Philanthropist and photojournalist Saul Flores discusses the dangerous journey immigrants take to reach the U.S.

Illustrates hardships through photos and anecdotes in his presentation “Walk of the Immigrants”


Student Health Clinical Therapist Diana Hernandez (left) and Saul Flores (center) answer questions after finishing his presentation in the MS building at City College. Photo by Antonio Contreras/City Times Media

Antonio Contreras, Multimedia Journalist

San Diego City College students and faculty gathered in the Educational Center on Oct. 20 to hear guest speaker Saul Flores discuss his life and the dangerous journey of immigrants traveling to the United States.

The event was sponsored by the World Cultures Program, Dreamer Resource Center and  Student Health

In his presentation, “The Walk of the Immigrants,” Flores used powerful storytelling and photographs to share his experience of immigrating to the U.S.

Flores, who grew up in New York City, talked about his life and shared with the audience a heartfelt story about his parents who are undocumented immigrants. 

As a child, Flores remembers both parents working a lot and often going to work with his mother due to a lack of childcare.

Going to work with his mother, Flores mentioned, reminded him of the gratitude he feels for the sacrifices she made every day for him and his sister. 

Also, Flores recalled how the image of his mother with bleach, cleaning someone else’s home, made him feel loved because he realized how hard she worked to keep their family fed.

“I felt being loved, not being hungry,” Flores said. 

While sharing his story, during a brief pause, Flores told the audience to think of a moment when someone they cared for or loved sacrificed something for them. Then he asked anyone in the audience to share their story. 

One attendee shared the story of his parents giving up the chance to get a higher education to help raise him and his other siblings.  

“I want you to reflect on that, what it means to you now and why it’s important to you,” Flores said. 

Saul Flores (left) presenting an image of his trip to his mother’s hometown school in Mexico to the audience
Saul Flores (left) presents an image of his trip to his mother’s hometown school in Mexico to the audience at the MS building. Photo by Antonio Contreras/City Times Media

When visiting his mother’s hometown, Flores discovered a cinderblock elementary school withering away among beautiful fields of sugarcane and was struck by the contrast of charm and severe poverty he felt in the six-classroom building.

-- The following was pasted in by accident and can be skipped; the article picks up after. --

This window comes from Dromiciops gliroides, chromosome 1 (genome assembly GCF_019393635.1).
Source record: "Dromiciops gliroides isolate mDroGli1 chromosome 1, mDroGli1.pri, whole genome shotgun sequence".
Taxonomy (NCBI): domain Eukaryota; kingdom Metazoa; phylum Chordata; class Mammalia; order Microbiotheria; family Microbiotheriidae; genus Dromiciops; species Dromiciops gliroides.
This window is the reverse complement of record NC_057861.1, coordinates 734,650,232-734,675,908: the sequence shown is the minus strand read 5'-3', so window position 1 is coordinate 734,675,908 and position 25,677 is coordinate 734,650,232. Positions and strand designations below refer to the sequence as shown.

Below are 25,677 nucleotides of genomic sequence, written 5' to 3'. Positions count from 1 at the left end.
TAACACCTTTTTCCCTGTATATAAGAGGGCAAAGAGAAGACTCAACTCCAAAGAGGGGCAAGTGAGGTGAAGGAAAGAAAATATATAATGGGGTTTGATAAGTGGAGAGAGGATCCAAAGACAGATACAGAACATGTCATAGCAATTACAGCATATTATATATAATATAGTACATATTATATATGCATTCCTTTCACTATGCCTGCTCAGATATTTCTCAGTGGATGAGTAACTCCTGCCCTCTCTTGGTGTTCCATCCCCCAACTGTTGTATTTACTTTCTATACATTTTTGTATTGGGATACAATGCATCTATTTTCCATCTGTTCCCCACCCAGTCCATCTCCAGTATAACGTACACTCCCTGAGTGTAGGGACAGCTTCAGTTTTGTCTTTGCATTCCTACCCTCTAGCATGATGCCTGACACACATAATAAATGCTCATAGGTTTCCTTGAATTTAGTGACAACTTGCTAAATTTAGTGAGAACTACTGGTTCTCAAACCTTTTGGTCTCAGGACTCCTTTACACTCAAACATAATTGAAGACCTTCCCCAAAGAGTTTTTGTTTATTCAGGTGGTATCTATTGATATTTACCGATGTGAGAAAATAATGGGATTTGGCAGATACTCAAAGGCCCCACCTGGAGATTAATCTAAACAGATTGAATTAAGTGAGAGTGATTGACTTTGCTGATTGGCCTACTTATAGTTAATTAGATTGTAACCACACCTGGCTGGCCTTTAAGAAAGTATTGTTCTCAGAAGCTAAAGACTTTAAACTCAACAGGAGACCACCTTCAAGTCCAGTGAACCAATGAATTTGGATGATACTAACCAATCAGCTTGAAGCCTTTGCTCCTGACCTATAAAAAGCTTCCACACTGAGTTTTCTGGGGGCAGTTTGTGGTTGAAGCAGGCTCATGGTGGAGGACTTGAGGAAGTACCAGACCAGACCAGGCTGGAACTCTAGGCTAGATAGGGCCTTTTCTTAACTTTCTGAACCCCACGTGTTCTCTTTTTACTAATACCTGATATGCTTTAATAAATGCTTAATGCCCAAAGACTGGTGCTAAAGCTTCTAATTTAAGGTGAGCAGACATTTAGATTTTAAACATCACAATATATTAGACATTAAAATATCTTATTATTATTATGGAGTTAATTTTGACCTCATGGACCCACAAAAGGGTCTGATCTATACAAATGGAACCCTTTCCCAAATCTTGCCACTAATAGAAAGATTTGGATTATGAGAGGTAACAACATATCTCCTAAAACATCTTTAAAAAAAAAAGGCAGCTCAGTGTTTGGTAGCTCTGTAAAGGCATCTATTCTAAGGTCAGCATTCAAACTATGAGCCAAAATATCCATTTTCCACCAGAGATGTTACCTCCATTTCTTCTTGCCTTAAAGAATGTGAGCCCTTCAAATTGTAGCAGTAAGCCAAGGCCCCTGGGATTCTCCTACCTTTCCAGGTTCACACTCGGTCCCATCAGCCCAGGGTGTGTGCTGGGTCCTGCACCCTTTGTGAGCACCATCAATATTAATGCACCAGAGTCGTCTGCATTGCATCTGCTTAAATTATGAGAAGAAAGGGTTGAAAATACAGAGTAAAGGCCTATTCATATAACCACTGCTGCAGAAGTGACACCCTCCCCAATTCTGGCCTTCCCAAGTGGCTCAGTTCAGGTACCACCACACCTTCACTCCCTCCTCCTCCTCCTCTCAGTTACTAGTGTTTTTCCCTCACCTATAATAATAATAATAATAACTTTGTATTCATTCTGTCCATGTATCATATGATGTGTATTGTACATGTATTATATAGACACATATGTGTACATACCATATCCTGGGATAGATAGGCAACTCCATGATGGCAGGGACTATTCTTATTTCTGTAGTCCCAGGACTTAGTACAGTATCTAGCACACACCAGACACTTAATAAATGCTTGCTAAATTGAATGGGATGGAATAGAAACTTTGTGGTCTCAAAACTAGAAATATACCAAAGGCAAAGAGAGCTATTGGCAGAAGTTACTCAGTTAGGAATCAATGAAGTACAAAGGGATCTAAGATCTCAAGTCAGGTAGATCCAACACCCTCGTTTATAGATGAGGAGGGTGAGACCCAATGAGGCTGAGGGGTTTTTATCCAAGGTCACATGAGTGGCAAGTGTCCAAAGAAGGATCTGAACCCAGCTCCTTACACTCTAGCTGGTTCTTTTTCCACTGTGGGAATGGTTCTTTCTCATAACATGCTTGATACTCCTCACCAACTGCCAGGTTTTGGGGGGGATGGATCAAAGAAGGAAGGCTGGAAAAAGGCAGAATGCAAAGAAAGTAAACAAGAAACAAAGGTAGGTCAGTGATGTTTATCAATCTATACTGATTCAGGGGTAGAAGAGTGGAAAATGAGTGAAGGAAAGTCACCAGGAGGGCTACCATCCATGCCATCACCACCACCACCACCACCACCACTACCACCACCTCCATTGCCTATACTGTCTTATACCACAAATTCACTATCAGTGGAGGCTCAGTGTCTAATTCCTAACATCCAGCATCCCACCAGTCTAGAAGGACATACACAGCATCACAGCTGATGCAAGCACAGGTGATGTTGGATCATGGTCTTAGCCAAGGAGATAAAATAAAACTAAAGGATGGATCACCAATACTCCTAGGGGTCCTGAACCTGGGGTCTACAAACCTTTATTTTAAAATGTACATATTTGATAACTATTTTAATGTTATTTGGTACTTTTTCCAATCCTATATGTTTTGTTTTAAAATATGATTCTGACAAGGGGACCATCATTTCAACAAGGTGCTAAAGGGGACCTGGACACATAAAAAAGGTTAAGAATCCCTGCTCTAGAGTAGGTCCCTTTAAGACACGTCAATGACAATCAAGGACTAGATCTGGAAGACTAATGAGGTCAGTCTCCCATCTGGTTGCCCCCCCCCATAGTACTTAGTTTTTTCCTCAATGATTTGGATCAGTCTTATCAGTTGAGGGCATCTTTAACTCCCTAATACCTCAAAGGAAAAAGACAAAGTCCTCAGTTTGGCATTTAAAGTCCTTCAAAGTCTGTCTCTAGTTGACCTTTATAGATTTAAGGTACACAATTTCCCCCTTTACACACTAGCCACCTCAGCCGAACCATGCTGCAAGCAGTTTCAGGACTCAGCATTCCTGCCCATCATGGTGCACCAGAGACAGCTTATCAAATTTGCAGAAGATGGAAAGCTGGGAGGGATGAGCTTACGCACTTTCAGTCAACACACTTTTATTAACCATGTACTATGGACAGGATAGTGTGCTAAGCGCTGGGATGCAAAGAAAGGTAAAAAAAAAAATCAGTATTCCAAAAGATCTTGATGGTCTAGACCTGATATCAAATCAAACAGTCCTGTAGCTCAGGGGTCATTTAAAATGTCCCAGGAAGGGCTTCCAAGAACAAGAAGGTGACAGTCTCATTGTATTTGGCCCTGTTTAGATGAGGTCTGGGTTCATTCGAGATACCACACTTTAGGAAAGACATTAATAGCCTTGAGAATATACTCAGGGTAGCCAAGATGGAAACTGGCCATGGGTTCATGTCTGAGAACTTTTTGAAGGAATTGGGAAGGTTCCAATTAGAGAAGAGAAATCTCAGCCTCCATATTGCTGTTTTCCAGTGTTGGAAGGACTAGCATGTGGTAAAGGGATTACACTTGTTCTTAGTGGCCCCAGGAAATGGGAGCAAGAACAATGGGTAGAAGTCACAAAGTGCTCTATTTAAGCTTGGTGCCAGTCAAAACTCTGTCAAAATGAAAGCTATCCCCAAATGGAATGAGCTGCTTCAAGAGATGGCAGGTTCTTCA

Flores shocked the audience while recounting his journey of 5,328 miles through ten countries and nine border crossings, documenting how grueling and dangerous the journey of immigrating to the United States can be. 

Coming into contact with a leaf covered in poison dart frog secretions, which Flores said could have killed him, was one of many natural hazards he faced in addition to numerous man-made ones. 

The message that Flores wants everyone to understand is how migration is complex and difficult for so many families.

“I would say that the whole point of the project was to help people understand how complex migration is and how difficult it is for so many families coming into the United States,” Flores said. “I think it’s really angering, you know, because they talk about our families and we’re kind of like disposable items.”

Attendees were visibly moved, many with tears in their eyes, after hearing Flores’ story that some were given tissues by event organizers before breaking into a round of applause.

“I liked it a lot,” City student Jose Segura said. “His story is very interesting and I feel some of us can relate. The images were very powerful and were very moving.”

The event not only moved attendees to tears but also created an environment to make meaningful connections. 

“I think looking around the room, I definitely saw some students connecting and I saw a few students tearing up, laughing and supporting each other,” Student Health clinical therapist Diana Hernandez said. “I think that what he shared was something that many either have experienced or seen in their life.”

For more information on Saul Flores and his projects, visit his website here.